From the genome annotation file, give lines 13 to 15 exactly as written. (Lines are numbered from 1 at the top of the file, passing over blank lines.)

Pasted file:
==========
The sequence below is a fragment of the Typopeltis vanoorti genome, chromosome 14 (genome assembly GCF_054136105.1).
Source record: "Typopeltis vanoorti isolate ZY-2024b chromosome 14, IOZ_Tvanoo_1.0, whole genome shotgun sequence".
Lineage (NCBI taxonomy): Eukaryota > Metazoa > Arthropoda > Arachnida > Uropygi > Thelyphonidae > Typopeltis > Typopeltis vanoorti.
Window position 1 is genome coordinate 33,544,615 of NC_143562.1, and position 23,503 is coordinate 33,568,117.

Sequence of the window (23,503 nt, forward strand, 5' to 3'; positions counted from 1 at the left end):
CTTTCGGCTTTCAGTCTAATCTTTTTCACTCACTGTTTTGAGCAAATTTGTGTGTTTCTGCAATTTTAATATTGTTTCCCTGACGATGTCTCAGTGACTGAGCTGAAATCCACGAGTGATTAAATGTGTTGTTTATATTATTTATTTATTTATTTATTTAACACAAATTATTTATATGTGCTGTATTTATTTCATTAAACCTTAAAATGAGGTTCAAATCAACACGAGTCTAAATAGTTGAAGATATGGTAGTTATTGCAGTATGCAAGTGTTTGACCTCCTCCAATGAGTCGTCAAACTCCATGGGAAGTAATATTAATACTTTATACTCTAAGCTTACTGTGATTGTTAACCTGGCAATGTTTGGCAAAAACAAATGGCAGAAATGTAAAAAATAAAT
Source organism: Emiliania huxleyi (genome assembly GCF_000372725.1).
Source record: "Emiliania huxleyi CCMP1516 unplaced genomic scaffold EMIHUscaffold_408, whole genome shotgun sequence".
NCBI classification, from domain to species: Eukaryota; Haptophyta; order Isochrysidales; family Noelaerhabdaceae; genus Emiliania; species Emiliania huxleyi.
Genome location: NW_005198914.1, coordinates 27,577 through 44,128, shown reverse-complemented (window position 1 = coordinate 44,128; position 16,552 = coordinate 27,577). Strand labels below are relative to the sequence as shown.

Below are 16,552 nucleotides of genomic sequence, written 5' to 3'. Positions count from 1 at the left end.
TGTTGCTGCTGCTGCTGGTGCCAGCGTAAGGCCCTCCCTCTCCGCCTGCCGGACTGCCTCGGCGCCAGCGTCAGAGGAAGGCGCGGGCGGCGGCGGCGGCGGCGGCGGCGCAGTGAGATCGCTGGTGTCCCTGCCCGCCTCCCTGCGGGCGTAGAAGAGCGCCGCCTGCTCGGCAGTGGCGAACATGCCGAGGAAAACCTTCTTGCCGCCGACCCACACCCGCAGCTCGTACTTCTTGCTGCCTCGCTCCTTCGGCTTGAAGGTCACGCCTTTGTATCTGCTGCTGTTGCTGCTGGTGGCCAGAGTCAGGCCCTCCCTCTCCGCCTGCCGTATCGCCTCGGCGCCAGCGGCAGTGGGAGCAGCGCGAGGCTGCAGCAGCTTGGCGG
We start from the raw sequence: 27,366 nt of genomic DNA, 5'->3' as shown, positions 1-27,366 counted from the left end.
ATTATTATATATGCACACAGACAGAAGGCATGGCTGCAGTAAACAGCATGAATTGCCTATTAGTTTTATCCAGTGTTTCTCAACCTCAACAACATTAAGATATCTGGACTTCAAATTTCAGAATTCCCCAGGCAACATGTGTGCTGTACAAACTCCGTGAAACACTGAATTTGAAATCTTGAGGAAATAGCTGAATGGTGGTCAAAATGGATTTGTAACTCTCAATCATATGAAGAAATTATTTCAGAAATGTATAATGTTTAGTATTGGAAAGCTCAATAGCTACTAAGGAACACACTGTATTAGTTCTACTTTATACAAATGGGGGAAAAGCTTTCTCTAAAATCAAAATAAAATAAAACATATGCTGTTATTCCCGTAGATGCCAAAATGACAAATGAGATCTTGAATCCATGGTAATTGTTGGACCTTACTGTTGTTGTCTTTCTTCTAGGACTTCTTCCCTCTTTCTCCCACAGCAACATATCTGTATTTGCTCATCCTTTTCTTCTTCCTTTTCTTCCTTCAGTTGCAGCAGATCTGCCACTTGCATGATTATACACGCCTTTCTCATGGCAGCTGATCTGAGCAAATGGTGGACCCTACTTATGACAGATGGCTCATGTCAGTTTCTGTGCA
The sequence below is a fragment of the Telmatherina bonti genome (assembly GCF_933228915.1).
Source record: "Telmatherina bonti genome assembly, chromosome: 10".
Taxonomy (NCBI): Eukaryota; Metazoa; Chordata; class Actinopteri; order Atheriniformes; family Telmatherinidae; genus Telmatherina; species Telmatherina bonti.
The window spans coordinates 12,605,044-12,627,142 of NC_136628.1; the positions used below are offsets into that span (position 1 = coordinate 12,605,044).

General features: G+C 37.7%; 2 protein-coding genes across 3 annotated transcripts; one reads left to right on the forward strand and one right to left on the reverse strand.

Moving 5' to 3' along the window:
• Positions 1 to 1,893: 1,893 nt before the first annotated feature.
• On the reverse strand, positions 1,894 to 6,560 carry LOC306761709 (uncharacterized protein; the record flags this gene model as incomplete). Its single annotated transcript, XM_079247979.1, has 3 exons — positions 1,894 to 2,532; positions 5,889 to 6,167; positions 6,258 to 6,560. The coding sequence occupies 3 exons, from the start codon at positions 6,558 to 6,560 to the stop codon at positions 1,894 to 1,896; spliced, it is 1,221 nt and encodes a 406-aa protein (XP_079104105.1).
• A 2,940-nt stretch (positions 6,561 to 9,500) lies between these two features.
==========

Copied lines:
We start from the raw sequence: 27,366 nt of genomic DNA, 5'->3' as shown, positions 1-27,366 counted from the left end.
ATTATTATATATGCACACAGACAGAAGGCATGGCTGCAGTAAACAGCATGAATTGCCTATTAGTTTTATCCAGTGTTTCTCAACCTCAACAACATTAAGATATCTGGACTTCAAATTTCAGAATTCCCCAGGCAACATGTGTGCTGTACAAACTCCGTGAAACACTGAATTTGAAATCTTGAGGAAATAGCTGAATGGTGGTCAAAATGGATTTGTAACTCTCAATCATATGAAGAAATTATTTCAGAAATGTATAATGTTTAGTATTGGAAAGCTCAATAGCTACTAAGGAACACACTGTATTAGTTCTACTTTATACAAATGGGGGAAAAGCTTTCTCTAAAATCAAAATAAAATAAAACATATGCTGTTATTCCCGTAGATGCCAAAATGACAAATGAGATCTTGAATCCATGGTAATTGTTGGACCTTACTGTTGTTGTCTTTCTTCTAGGACTTCTTCCCTCTTTCTCCCACAGCAACATATCTGTATTTGCTCATCCTTTTCTTCTTCCTTTTCTTCCTTCAGTTGCAGCAGATCTGCCACTTGCATGATTATACACGCCTTTCTCATGGCAGCTGATCTGAGCAAATGGTGGACCCTACTTATGACAGATGGCTCATGTCAGTTTCTGTGCA
The sequence below is a fragment of the Telmatherina bonti genome (assembly GCF_933228915.1).